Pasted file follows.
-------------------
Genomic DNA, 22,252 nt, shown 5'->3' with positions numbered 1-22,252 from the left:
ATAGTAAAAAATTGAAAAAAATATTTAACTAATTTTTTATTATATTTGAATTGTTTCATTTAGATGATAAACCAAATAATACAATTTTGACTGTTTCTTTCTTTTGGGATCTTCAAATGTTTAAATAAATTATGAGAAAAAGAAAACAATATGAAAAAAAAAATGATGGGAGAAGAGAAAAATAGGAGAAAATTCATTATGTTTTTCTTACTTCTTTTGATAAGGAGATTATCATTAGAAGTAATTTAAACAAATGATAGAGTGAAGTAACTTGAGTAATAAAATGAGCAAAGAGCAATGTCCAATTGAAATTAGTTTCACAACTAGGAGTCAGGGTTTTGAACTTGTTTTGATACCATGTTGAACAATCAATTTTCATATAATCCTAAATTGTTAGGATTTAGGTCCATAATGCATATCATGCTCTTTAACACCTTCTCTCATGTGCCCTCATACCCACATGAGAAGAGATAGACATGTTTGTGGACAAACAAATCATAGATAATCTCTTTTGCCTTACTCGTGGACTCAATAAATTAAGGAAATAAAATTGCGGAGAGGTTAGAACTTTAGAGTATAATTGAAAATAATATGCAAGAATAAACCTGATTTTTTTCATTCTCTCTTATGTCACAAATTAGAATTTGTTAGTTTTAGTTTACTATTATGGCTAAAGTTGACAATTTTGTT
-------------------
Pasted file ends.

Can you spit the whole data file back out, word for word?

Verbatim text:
Genomic DNA, 22,252 nt, shown 5'->3' with positions numbered 1-22,252 from the left:
ATAGTAAAAAATTGAAAAAAATATTTAACTAATTTTTTATTATATTTGAATTGTTTCATTTAGATGATAAACCAAATAATACAATTTTGACTGTTTCTTTCTTTTGGGATCTTCAAATGTTTAAATAAATTATGAGAAAAAGAAAACAATATGAAAAAAAAAATGATGGGAGAAGAGAAAAATAGGAGAAAATTCATTATGTTTTTCTTACTTCTTTTGATAAGGAGATTATCATTAGAAGTAATTTAAACAAATGATAGAGTGAAGTAACTTGAGTAATAAAATGAGCAAAGAGCAATGTCCAATTGAAATTAGTTTCACAACTAGGAGTCAGGGTTTTGAACTTGTTTTGATACCATGTTGAACAATCAATTTTCATATAATCCTAAATTGTTAGGATTTAGGTCCATAATGCATATCATGCTCTTTAACACCTTCTCTCATGTGCCCTCATACCCACATGAGAAGAGATAGACATGTTTGTGGACAAACAAATCATAGATAATCTCTTTTGCCTTACTCGTGGACTCAATAAATTAAGGAAATAAAATTGCGGAGAGGTTAGAACTTTAGAGTATAATTGAAAATAATATGCAAGAATAAACCTGATTTTTTTCATTCTCTCTTATGTCACAAATTAGAATTTGTTAGTTTTAGTTTACTATTATGGCTAAAGTTGACAATTTTGTT